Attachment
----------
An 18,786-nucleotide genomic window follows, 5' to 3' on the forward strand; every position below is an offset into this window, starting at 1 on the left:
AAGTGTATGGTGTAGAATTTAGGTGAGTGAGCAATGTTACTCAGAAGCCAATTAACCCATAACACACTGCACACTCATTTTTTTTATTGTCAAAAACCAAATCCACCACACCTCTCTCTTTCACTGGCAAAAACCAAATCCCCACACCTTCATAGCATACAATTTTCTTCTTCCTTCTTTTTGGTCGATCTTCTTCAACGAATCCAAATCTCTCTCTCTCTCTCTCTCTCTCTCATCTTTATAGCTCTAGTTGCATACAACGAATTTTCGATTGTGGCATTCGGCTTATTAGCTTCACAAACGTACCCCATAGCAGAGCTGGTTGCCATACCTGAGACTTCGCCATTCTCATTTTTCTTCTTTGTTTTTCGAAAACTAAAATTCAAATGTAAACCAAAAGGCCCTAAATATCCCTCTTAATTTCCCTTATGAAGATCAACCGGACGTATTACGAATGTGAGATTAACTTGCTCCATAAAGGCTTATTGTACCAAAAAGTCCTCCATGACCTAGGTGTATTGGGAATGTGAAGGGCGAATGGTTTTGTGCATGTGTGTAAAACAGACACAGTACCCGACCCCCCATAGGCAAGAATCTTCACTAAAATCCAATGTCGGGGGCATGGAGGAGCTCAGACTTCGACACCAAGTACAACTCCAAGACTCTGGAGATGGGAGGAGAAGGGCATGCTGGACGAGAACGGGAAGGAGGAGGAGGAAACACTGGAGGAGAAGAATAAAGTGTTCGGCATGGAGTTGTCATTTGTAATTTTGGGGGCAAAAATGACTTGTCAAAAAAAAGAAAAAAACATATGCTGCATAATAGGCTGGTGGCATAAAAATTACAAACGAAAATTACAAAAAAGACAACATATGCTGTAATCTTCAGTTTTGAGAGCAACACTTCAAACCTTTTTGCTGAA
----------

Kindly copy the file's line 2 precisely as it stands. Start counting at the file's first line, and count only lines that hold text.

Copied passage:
AAGTGTATGGTGTAGAATTTAGGTGAGTGAGCAATGTTACTCAGAAGCCAATTAACCCATAACACACTGCACACTCATTTTTTTTATTGTCAAAAACCAAATCCACCACACCTCTCTCTTTCACTGGCAAAAACCAAATCCCCACACCTTCATAGCATACAATTTTCTTCTTCCTTCTTTTTGGTCGATCTTCTTCAACGAATCCAAATCTCTCTCTCTCTCTCTCTCTCTCTCATCTTTATAGCTCTAGTTGCATACAACGAATTTTCGATTGTGGCATTCGGCTTATTAGCTTCACAAACGTACCCCATAGCAGAGCTGGTTGCCATACCTGAGACTTCGCCATTCTCATTTTTCTTCTTTGTTTTTCGAAAACTAAAATTCAAATGTAAACCAAAAGGCCCTAAATATCCCTCTTAATTTCCCTTATGAAGATCAACCGGACGTATTACGAATGTGAGATTAACTTGCTCCATAAAGGCTTATTGTACCAAAAAGTCCTCCATGACCTAGGTGTATTGGGAATGTGAAGGGCGAATGGTTTTGTGCATGTGTGTAAAACAGACACAGTACCCGACCCCCCATAGGCAAGAATCTTCACTAAAATCCAATGTCGGGGGCATGGAGGAGCTCAGACTTCGACACCAAGTACAACTCCAAGACTCTGGAGATGGGAGGAGAAGGGCATGCTGGACGAGAACGGGAAGGAGGAGGAGGAAACACTGGAGGAGAAGAATAAAGTGTTCGGCATGGAGTTGTCATTTGTAATTTTGGGGGCAAAAATGACTTGTCAAAAAAAAGAAAAAAACATATGCTGCATAATAGGCTGGTGGCATAAAAATTACAAACGAAAATTACAAAAAAGACAACATATGCTGTAATCTTCAGTTTTGAGAGCAACACTTCAAACCTTTTTGCTGAA